Early in the coronavirus outbreak, hospitals across the U.S. told patients to avoid going to the emergency room or even the doctor’s office unless they were seriously sick or perhaps having trouble breathing.
Since then, not much has changed.
Most people recover uneventfully at home. A large number may never even know that they had been infected, since the virus causes no symptoms in up to 40 percent of patients.
However, President Donald Trump, who revealed he had tested positive for the coronavirus early Friday morning, is likely screened more often than almost anyone else in the world. His family, top aides and staff, and journalists who enter the White House, are also tested often.
That means it is likely the president was diagnosed early in his bout with the virus, allowing doctors to closely monitor the infection as it sweeps through his body and attempts to hijack healthy cells to create more virus. And his stay at a hospital will allow him ready access to two treatments now used on patients who fall very ill.
Trump was taken by helicopter from the White House to the nearby Walter Reed National Military Medical Center in Bethesda, Maryland. He walked from the White House to Marine One, wearing a mask, for the brief flight. In a video he tweeted after his departure, the president said, “I think I’m doing very well.”
While the White House has said Trump’s symptoms are mild, the hospital stay raised questions about his condition.
The vast majority of people with COVID-19 don’t need to be hospitalized, and those who do go to the hospital have a reason to be there, said Michael Ben-Aderet, an infectious disease specialist and associate medical director of hospital epidemiology at Cedars-Sinai Medical Center in Los Angeles.
“In my opinion, being hospitalized is a marker of the severity of the disease. I don’t have any details of the severity of the president’s condition, but when I hear that someone is hospitalized with COVID-19, that’s an indication that they have a more severe case,” said Ben-Aderet. “There is no benefit to being in the hospital otherwise.”
The three treatments that are available under emergency-use authorization by the U.S. Food and Drug Administration for COVID-19 are only available in the hospital.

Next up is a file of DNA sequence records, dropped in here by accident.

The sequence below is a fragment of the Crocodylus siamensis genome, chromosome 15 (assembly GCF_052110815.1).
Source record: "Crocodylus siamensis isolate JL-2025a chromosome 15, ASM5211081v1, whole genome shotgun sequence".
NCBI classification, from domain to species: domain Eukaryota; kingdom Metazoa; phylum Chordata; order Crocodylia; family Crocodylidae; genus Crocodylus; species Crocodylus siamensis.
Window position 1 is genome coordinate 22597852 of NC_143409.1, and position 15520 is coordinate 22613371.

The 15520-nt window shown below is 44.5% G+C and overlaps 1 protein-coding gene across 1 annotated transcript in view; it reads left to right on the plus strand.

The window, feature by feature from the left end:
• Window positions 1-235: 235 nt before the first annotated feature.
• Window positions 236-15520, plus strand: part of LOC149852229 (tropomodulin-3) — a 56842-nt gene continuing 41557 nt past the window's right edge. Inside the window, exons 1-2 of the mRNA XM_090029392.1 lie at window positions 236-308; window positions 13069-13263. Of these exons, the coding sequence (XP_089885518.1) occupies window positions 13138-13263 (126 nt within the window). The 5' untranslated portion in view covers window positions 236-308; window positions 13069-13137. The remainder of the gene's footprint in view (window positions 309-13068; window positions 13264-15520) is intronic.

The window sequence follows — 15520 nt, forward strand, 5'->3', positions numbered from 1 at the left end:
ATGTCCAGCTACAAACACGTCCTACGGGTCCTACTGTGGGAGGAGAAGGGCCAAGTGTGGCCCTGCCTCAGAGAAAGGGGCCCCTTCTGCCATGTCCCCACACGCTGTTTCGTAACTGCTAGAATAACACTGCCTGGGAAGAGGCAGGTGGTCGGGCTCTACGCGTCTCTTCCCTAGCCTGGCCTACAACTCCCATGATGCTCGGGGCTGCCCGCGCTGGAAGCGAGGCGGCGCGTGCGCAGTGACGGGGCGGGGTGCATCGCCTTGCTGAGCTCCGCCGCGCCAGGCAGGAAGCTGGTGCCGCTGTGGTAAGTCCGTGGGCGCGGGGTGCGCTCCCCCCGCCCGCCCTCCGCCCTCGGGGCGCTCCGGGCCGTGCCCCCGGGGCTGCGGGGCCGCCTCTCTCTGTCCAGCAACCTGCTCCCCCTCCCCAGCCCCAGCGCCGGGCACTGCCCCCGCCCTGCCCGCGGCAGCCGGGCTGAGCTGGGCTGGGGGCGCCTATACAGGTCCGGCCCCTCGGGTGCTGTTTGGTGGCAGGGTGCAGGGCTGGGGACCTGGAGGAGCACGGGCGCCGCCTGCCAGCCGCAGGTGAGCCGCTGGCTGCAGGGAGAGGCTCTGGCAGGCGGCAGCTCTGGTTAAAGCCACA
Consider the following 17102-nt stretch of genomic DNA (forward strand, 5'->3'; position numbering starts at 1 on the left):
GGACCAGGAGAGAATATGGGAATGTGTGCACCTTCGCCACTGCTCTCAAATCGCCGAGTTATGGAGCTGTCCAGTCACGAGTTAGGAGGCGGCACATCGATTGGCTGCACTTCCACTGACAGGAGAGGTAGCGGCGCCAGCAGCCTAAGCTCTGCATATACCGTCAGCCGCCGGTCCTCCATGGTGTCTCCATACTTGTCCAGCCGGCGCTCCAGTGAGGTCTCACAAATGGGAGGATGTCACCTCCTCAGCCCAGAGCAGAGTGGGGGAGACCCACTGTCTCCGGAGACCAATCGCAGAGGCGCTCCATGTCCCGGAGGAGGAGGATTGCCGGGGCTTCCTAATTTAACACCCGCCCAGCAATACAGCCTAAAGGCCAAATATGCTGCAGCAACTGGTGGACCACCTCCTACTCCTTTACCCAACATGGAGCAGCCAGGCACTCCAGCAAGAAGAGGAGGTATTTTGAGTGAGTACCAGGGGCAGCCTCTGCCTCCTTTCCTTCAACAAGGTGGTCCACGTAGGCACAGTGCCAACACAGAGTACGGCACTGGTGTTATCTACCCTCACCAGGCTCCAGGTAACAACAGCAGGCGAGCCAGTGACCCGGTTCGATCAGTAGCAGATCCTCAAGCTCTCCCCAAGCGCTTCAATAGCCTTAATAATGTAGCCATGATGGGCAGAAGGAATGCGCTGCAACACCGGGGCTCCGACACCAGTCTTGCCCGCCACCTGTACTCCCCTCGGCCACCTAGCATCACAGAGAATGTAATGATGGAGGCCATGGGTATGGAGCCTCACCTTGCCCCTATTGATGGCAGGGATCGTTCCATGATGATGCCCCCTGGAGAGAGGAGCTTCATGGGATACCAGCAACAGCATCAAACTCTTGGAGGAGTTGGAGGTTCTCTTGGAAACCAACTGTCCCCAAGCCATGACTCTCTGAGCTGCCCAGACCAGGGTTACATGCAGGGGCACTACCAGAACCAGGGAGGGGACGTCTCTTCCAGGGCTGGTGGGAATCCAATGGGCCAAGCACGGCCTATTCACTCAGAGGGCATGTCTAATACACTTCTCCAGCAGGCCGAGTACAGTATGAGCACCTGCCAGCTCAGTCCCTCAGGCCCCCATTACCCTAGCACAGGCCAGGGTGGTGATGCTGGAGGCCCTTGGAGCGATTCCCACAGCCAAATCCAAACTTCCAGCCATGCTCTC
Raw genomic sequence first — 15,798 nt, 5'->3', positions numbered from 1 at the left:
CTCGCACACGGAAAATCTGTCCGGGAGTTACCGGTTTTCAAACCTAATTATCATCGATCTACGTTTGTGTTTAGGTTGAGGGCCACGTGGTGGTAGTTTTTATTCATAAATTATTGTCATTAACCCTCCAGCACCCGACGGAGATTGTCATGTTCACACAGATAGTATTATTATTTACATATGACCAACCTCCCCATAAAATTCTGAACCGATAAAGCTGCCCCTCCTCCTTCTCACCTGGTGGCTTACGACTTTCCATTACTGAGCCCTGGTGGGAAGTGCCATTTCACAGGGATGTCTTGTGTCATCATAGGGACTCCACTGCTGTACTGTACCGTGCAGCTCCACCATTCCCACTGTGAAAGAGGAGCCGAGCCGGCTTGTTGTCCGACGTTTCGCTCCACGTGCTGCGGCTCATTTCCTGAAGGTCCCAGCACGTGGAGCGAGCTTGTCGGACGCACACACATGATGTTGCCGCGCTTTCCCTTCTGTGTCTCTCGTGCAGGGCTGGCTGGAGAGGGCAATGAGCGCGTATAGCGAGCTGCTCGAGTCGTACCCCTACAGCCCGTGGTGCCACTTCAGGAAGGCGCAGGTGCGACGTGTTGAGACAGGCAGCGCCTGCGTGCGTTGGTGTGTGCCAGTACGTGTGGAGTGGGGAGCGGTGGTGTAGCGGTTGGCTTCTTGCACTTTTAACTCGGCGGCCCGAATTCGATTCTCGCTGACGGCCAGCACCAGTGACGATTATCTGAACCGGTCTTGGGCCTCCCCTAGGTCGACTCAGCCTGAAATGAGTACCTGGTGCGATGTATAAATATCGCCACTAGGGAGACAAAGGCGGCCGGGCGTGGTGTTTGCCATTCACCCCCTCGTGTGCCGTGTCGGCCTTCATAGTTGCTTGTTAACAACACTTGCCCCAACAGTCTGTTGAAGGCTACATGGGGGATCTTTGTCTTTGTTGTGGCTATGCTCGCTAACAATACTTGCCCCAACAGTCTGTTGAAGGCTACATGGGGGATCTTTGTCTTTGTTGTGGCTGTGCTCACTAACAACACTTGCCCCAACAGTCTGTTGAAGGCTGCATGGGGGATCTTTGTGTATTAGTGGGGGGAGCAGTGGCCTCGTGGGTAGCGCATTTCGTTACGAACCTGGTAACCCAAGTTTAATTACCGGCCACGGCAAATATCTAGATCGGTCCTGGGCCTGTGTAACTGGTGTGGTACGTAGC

The president’s physician, Sean Conley, said late Friday night that Trump was being treated with Gilead Sciences Inc.’s remdesivir, which has been shown to help patients recover and allow them to be released more quickly.
“This evening, I am happy to report that the president is doing very well,” Conley said in a White House statement. “He is not requiring any supplemental oxygen, but in consultation with specialists we have elected to initiate Remdesivir therapy. He completed his first dose and is resting comfortably.”
The steroid dexamethasone is typically given to patients in intensive care whose immune systems are overly active. Another option is convalescent plasma, which has antibodies from the blood of patients who have recovered.
“The fact that the President is going to Walter Reed may mean his symptoms are now concerning enough to his physician team for him to be hospitalized or that he is going to get a specific treatment, or that they just want him there to be closely monitored as a precaution,” Tom Inglesby, director of the Center for Health Security at Johns Hopkins School of Public Health, said in a tweet.
Patients who are getting drug therapy in the hospital undergo frequent blood tests to monitor their organ function, to ensure they aren’t suffering any side effects from the treatment and to make sure the disease isn’t worsening, Ben-Aderet said. Those tests are done so frequently that it would be much easier to be in the hospital, he said.
There is little doctors can offer to relatively healthy patients, as efforts to find therapies to hasten recovery from SARS-CoV-2 have largely fallen flat. Among the medications that have been tried are HIV treatments and hydroxychloroquine, a malaria drug Trump took earlier in the outbreak when he was afraid he may have contracted the virus from aides. He never tested positive, and clinical trials have since shown the drug offers no substantial benefit.
Trump already received another medication on Friday that has shown early signs of promise in the lab.
Regeneron Pharmaceuticals Inc.’s experimental antibody cocktail was given to Trump before he flew to Walter Reed. The infusion is a combination of man-made antibodies that the human immune system normally produces to fight off infection.
In the first detailed study of the compound, disclosed by Regeneron Tuesday, patients who produced high levels of their own antibodies had their symptoms ease within a week, while those who didn’t make their own had symptoms for an average of almost two weeks. The drug yielded the most improvement in people who didn’t produce their own vigorous antibody response.
The compound is still experimental, however, and some doctors speculated that its use by Trump may indicate his condition is worse than disclosed. Unapproved drugs are given on a compassionate-use basis when the potential benefits are significant and the patient is willing to accept the unknown risks.
“I’m very concerned about the president’s team giving him an unvetted, untested treatment,” said Jeremy Faust, an emergency medicine doctor at Brigham & Women’s Hospital in Boston and editor of Brief19, a daily roundup of news on SARS-CoV-2 and Covid-19 research. “This has not been shown to work in clinical trials.”
Faust said he was concerned that the move to give Trump the Regeneron drug reflected desperation.
Trump has previously demonstrated a willingness to take risks. He used hydroxychloroquine before it was fully vetted. He has also been reluctant to wear masks that may have reduced his risk of infection, and has been critical of others who have advocated their wide adoption.
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